Ben rode the Specialized Diverge E5 Comp for 6 months to find if it stacks up as a hot contender for your ultimate commuter or gravel sled.
Venturing onto skinny tyres to test the Specialized Diverge E5 Comp to see if it can take the gong for best commuter/gravel whip for those dedicated mountain bikers.
- Premium Aluminium Frame
- Future Shock Progressive Suspension, 20mm
- Tektro Mechanical Disc Brakes
- 2×11 Shimano 105 groupset
- £1,600.00 RRP
It seems that 2019 has been the year that gravel bikes officially became a ‘thing’ and every major brand now has at least one model. The Diverge range of bikes from Specialized goes from budget offerings at just over a grand all the way up to mega bucks builds that will empty your bank account quicker than that email telling you your account has been compromised and you need to transfer your money out.
Frame and Build
The E5 Comp sports and aluminium frame and cuts a familiar silhouette. Nothing fancy, nothing crazy, just a well made, well thought out functional frame. It has nice touches like internal cable routing, and I really liked the paint job. It has a carbon fork which is typical of most road and gravel bikes these days and it runs on an Axis Sport Disc wheelset.
The E5 comes fitted with some decent quality, tough tyres complete with reflective strips for commuting. At only 30mm wide I was keen to get these swapped for something bigger, more comfy and more capable. Out the box the bike is ideal for road and occasional fire road use, but with a set of 42mm Specialized Pathfinder Pro tyres fitted it was way more comfy and capable in a wide range of situations. It also made the bike look way coooler.
The main talking point on this bike is obviously the suspension. All 20mm of it. When I first saw this and bounced it up and down in my garden, I did a bit of a face-palm. I thought it was just a gimmick, reminiscent of Cannondale’s Headshok. What are they playing at? Luckily, as you will find out, I was wrong.
Predictably, when compared to my mountain bikes, this thing whizzes up the hills. The riding position is upright and not too aggressive, so it is comfy enough to grind out big rides and epic climbs.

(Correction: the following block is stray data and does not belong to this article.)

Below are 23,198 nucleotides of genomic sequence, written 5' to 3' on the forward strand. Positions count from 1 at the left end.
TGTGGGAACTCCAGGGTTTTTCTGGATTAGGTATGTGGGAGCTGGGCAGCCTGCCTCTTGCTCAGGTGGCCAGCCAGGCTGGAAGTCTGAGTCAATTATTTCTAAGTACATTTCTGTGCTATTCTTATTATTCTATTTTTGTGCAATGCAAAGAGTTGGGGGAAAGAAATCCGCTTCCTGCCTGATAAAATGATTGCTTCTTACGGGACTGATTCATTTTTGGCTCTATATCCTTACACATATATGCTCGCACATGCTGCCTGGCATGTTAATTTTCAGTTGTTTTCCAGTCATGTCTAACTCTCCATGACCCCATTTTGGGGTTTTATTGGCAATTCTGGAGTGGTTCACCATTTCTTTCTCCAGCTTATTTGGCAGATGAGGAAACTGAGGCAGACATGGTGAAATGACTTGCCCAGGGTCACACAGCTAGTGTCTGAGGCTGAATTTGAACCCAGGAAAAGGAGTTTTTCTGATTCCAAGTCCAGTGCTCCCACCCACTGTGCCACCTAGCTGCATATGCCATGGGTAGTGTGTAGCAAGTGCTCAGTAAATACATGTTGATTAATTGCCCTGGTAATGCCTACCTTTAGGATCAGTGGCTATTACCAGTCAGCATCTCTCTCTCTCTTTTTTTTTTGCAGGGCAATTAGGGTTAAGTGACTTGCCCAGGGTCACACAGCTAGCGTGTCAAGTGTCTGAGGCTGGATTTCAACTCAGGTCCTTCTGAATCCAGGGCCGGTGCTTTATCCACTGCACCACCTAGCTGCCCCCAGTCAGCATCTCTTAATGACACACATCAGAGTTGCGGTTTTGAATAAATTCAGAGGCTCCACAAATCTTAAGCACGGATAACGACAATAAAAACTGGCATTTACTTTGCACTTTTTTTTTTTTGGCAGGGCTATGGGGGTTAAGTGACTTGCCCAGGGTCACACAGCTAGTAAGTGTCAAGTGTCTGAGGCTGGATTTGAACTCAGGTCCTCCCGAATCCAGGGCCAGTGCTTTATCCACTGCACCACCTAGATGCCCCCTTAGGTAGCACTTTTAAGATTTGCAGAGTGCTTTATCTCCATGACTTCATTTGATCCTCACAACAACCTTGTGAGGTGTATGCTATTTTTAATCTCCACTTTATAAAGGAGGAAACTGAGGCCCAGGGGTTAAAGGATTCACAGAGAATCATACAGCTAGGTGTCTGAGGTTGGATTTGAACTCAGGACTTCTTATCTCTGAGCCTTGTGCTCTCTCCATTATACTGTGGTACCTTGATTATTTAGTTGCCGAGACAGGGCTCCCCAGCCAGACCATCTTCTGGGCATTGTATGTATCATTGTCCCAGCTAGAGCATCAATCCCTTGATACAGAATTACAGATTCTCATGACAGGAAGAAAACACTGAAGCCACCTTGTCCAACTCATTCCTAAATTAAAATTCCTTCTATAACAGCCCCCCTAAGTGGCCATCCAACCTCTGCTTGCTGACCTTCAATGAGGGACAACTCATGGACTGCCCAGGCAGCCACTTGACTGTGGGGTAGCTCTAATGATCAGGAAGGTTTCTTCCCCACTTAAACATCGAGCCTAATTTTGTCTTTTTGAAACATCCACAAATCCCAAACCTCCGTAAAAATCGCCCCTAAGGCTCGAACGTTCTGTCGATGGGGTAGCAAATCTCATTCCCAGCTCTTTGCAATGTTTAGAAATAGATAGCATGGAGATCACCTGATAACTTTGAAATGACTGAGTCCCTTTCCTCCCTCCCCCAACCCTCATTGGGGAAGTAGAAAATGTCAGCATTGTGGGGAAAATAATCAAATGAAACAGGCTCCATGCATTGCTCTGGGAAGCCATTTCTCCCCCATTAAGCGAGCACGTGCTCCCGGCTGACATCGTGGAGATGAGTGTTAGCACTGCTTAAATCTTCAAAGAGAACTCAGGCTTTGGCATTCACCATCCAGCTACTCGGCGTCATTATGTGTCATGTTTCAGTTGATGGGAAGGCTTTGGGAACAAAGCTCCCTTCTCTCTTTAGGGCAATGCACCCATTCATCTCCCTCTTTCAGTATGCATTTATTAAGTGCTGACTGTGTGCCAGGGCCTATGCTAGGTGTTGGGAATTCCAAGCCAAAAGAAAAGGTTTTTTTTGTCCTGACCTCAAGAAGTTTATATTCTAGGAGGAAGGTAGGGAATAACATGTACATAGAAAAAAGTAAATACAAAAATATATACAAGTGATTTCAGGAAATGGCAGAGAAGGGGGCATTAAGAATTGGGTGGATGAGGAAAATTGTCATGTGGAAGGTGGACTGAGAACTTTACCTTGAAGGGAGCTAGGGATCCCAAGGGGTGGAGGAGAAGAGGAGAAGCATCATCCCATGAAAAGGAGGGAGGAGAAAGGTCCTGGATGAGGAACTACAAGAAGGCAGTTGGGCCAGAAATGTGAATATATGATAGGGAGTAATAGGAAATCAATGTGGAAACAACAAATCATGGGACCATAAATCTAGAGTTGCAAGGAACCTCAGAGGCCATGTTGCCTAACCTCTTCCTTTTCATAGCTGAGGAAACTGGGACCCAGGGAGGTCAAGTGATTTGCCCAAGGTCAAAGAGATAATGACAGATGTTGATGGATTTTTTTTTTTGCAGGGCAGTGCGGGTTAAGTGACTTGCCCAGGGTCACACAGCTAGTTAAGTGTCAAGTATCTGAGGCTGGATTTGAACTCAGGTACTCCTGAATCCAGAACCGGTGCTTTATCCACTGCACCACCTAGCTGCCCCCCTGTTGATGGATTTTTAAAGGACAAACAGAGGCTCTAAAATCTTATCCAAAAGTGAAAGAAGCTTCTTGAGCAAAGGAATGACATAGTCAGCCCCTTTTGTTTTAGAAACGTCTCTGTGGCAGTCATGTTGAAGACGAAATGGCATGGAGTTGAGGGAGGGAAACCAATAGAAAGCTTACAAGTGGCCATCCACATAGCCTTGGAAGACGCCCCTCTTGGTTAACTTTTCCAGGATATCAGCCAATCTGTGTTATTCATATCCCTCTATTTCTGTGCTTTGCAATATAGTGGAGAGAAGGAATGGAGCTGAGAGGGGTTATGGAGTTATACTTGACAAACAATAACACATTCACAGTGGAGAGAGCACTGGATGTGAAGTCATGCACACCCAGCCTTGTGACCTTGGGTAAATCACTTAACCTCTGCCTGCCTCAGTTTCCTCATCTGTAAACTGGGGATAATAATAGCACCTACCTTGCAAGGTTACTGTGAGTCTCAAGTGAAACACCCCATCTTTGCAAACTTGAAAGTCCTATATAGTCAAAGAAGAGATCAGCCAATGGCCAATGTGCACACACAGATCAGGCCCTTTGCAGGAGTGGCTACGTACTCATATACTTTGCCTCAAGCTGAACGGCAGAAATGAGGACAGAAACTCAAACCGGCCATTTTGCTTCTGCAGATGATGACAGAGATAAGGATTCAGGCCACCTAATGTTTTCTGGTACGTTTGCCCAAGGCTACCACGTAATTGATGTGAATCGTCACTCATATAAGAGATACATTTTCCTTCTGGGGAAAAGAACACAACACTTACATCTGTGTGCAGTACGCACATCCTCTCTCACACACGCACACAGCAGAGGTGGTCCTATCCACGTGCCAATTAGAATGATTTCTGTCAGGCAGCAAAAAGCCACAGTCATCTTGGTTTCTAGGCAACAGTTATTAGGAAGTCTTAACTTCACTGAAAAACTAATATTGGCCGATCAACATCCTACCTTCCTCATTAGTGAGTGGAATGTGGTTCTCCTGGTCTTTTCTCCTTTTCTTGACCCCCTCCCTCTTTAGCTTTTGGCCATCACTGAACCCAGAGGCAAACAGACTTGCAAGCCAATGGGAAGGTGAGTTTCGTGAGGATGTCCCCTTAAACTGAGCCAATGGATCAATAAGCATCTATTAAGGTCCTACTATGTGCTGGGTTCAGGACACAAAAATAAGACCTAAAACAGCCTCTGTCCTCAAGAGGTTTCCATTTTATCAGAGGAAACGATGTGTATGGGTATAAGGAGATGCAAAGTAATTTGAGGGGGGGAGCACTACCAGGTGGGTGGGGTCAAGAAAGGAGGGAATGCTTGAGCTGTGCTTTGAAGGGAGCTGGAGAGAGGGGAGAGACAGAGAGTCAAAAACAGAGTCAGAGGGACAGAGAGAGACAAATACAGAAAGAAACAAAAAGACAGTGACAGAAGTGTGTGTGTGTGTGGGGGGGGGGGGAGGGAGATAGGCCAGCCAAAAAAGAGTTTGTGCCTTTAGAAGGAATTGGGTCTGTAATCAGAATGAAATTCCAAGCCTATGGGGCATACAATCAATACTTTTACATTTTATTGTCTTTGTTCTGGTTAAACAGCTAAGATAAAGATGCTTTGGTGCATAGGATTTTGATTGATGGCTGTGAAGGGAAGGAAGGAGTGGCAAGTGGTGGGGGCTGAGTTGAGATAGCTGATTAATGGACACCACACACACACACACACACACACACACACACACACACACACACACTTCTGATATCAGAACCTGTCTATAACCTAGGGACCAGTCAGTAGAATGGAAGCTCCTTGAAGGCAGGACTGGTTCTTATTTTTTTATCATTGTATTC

The 2×11 chainset is obviously not as cool as a one-by setup, but to be honest on this sort of bike it just gives you plenty of gear range to get up some pretty steep stuff. Bear in mind that many people will be using panniers and possibly bike-packing gear with bikes like this and you can see that 2×11 is a sensible gear choice. Shifting from the Shimano 105 groupset was bang on throughout.
It is on rougher country lanes, over cobbles and on fire roads where the Diverge’s unique Future Shock suspension came into its own. Don’t think of it as providing loads of well damped grip like on your Fox 36s, but just think of it as extra comfort and wrist preservation for when you bang through a pothole or over some rock.
The frame doesn’t feel flexy, but it also doesn’t feel overly stiff or harsh. The whole package adds up to a well balanced and pleasant ride over a variety of surfaces.
The Tektro brakes had a fair bit of bite to them and were consistent performers in both wet and dry conditions. It is easy to compare braking power with hydraulic 4-pots on my MTB, but this is pointless as brakes like that would just overwhelm the available tyre grip and lock up your wheels in a flash.
When bumping along country lanes or gravel tracks the only thing that really lets the Specialized down is the noise from the chain slapping the front mech and chainstays. It is pretty rattly and annoying compared to a well prepared MTB off road. I also found the bars quite narrow to actually have much control when the tyres left the tarmac.
I had no problems with the Specialized Diverge E5 Comp throughout the test period. It basically still looks and feels brand new even after about 700 kilometres of riding.
The only other gravel type bike I have ridden is the Nukeproof Digger that I reviewed last year. The Digger is going to look more familiar to MTB riders with its hydraulic discs, single ring, wider tyres as standard, and wide bars for more control and space to breathe. Both bikes are pretty similar money and feel pretty similar to ride, but they are a bit different.
For purely road and commuting I would probably go for the Specialized with its double chainset. If I was going to get off road a bit more then the Digger would be my choice. It just feels solid and easier to ride, even given the E5’s 20mm of suspension travel. I also really felt comfy and at home on the wider bars on the Nukeproof.
What do we think?
On the whole I found the E5 Comp to be a fast and efficient commuter and training bike. It just gets on with the job in a no-fuss kind of way. Most of the time I didn’t really notice the suspension which is a good thing. It doesn’t bob or feel vague, it is just there if you need it, which I liked.
- 20mm of suspension
- Comfy ride
- Paint job
Could do better:
- Wider tyres as standard
- Noisy off road